It’s the same short durable coax cable you find with other iBasso DAPs, and the same balanced burn-in cable which is extremely useful for a quiet burn-in without the need to blast your headphones loud.  But the transparent grip-case wasn’t my favorite.  This “case” goes around the perimeter, covering the top, bottom, and sides while leaving the back panel open.  It feels plasticy and I wish the back of it would extend a little further so the glass panel of DX120 (already with a “screen” protector, btw) would have a better protection, maybe even covering the whole back and using a softer silicone transparent material.  DX120 is very compact and has a nice design ergonomics with a contour sides for a better grip.  But I still like the security of enhanced grip, and already mentioned this to MITER guys, to see if they can come up with a leather case for it.  Will update this section if they do.


I jumped on the iBasso bandwagon back when I first reviewed DX80, thus I’m not familiar with DX50/90/100, only DX80/150/200.  Next to these, the DX120 is their smallest DAP in the lineup.  With dimensions of 63mm x 113mm x 15mm and the weight of 165g, DX120 fits very comfortably in my hand, and the extra heft of CNC aluminum chassis gives it a nice balanced feeling.  The front of DX120 is occupied by a 3.2” 480×800 IPS touch screen with a good viewing angle and a decent color contrast.  Unlike some other plain-looking touch screen rectangular DAPs, DX120 has a less boring look with nice ergonomics.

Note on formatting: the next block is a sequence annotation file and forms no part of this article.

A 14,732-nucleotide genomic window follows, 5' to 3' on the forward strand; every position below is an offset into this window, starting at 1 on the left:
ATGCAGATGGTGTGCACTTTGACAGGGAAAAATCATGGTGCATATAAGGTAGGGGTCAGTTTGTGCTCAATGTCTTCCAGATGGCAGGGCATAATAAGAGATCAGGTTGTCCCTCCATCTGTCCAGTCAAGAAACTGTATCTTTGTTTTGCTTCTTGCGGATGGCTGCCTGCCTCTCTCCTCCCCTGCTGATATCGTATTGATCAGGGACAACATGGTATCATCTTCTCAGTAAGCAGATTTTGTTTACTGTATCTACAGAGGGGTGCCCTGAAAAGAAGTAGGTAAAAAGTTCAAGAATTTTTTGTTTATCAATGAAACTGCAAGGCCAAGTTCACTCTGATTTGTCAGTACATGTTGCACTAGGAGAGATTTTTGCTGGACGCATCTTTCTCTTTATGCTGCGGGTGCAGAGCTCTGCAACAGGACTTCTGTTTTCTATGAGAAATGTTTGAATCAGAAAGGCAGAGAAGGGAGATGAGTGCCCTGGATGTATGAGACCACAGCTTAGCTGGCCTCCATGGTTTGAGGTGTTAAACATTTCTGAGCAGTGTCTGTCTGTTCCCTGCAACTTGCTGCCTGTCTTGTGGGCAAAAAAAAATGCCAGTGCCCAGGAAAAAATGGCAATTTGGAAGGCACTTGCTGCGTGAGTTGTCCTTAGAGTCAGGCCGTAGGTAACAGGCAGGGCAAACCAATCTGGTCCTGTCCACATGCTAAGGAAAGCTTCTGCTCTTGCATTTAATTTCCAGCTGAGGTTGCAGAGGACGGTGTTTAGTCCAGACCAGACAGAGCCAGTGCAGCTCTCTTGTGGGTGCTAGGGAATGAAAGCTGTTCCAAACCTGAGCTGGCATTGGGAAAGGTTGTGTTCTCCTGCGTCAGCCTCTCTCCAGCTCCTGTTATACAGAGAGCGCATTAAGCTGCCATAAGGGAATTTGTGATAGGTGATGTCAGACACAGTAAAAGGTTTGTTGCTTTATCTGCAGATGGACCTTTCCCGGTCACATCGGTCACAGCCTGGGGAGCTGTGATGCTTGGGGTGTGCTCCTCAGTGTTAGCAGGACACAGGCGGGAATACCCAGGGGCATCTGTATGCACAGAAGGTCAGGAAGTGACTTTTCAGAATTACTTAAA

In addition to beveled edges and a longer slope beveled extension at the bottom, the sides have a visible concaved contour for a more secure and comfortable grip.  Chassis is made of CNC aluminum, available in two finishes, sky-blue and earth-brown, and the back has all glass flat panel, interesting choice considering iBasso doesn’t have to worry about covering BT or wifi antennas, probably to make it look more premium.  The bottom of the DAP has a dedicated 3.5mm LO and 3.5mm HO, both ports have an identical connector with an outer gold plating, and 2.5mm balanced port next to it.  If you are frequent to using 3.5mm terminated headphones, maybe a good idea to cover LO port with a dust plug so you don’t confuse it with HO port.